After being selected in the second round in the 2014 NBA draft by the Phoenix Suns, Alec Brown started his professional career in the NBA D-League. After playing 17 games for the Bakersfield Jam, he then opted to go overseas and began to start his overseas experience there. The Minnesota native played one season for Obradoiro, came back to the D-League and after Ondrej Balvin got hurt, he signed a short-term contract for Estudiantes, that was later extended to the end of this season. Brown earned himself a new contract with outrageous shooting numbers in just six games and established his reputation as a highly respected stretch-big.
This year Brown’s numbers have come to earth a little bit. The 7-footer, who is able to play both the four and the five, stands at 35,8% for the season from downtown. Looking at some of his highlights, you might start to wonder if that is going to increase and if he is able to break the 40% margin one more time. His shooting motion looks almost flawless for a guy his size and his release is really fast. It’s really important that he hits those long bombs at a high rate, because he’s not much of an inside guy and clearly prefers the jump shooting part in his game.
Another strong suit of Brown is his mobility. There aren’t many seven foot tall athletes out here in Europe who run the floor as hard as he does. He makes himself available for outlet passes and puts pressure on the rim. If he is matched up against a slow footed Center, Brown can certainly use his quickness in the open court to his advantage.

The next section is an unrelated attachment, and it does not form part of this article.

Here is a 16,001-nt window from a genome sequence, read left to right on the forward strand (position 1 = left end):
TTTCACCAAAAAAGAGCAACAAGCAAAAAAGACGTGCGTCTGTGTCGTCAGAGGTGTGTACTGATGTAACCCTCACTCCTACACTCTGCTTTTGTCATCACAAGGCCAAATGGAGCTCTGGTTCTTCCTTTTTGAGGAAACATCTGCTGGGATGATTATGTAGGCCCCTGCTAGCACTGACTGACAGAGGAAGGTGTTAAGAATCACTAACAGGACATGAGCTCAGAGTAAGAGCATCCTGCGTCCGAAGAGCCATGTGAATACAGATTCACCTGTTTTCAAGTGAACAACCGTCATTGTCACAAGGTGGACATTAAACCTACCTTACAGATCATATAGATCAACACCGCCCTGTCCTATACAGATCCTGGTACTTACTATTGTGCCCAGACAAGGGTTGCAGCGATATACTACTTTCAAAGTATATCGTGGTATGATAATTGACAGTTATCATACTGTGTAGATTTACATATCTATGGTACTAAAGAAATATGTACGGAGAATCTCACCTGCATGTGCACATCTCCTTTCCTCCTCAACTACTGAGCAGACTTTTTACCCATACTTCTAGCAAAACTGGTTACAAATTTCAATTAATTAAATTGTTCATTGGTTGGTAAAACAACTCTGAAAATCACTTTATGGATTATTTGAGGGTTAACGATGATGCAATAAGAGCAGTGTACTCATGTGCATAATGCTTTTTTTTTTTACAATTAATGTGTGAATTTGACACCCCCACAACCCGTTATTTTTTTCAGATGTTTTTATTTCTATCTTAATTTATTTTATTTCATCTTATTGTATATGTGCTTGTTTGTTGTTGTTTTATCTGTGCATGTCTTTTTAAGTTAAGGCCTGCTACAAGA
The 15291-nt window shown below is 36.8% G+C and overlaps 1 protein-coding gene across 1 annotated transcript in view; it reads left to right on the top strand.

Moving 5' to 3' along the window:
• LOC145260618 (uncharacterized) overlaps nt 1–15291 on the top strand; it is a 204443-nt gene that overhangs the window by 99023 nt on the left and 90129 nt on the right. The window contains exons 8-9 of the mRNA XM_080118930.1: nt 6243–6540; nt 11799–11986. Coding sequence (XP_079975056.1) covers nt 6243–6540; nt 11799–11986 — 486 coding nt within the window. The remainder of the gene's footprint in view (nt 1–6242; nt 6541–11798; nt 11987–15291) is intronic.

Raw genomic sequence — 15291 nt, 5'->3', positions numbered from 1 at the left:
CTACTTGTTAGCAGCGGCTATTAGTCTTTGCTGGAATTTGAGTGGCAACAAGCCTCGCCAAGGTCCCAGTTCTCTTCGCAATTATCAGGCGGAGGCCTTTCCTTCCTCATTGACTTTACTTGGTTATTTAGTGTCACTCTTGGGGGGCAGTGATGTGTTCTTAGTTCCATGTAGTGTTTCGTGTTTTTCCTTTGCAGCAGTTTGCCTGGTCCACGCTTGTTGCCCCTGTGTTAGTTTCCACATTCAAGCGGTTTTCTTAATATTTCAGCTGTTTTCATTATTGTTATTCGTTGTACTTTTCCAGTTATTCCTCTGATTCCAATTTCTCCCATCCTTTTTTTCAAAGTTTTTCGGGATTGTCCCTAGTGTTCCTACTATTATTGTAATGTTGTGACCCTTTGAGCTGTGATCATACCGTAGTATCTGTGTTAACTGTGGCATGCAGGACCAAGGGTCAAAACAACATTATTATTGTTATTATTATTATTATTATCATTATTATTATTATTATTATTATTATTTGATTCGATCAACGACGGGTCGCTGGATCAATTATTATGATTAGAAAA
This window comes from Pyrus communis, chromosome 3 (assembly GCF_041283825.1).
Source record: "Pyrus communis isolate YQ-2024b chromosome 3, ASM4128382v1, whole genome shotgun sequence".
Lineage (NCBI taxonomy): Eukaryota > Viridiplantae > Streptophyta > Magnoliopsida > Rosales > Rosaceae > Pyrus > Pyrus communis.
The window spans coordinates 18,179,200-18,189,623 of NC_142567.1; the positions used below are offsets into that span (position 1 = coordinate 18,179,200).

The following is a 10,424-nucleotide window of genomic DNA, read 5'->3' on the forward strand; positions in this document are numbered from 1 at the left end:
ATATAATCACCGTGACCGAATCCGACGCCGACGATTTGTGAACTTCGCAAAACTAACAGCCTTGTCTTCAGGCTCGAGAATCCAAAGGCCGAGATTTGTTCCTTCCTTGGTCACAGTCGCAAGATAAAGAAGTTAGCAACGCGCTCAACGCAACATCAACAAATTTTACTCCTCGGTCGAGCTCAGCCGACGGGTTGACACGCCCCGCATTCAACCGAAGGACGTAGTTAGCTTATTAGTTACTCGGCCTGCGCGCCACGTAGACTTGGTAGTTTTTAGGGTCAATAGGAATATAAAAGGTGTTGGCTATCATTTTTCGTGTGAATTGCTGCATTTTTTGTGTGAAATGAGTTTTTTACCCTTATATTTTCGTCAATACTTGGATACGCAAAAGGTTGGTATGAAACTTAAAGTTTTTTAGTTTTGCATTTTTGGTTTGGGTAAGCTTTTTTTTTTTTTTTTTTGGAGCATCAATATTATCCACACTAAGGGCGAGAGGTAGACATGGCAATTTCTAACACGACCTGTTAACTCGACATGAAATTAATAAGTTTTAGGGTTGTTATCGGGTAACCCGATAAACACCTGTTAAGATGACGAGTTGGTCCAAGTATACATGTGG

His mobility might be more of a thing on offense though. On defense Brown gets caught in between too much in pick and roll situations and he still hasn’t figured out quite yet, how he really wants to defend the pick and roll as he’s constantly changing his defense. He’s not a point-blank liability out there, but this part of his game is clearly an area, where he needs some further coaching or a strict system that helps him. Turning the back to the ball is also not ideal and playing through it really requires some high IQ or active rotations from teammates.
Besides his pick and roll defense, there are further questions. One of them deals with his toughness. Brown is not known as a fighter on the glass and he gets pushed around by dudes, who are bulkier, but smaller than him. There is evidence on both sides of the floor, as he isn’t really establishing a true post-position on offense too. Some of it has to do with teammates, who aren’t looking for him down-low, but part of it is his fault. I should also note, that his post-game is not highly developed and that he likes to shoot a turnaround-jumper instead of a hook shot.
Although he doesn’t get physical with his opponents, Brown could (and sometimes can) really affect a game with his defense and you wish he would establish his presence way more more. His sheer length and wingspan influences opponents shots and from time to time he gets up for a huge rejection. He isn’t a frightened rim protector yet, but he clearly has his moments.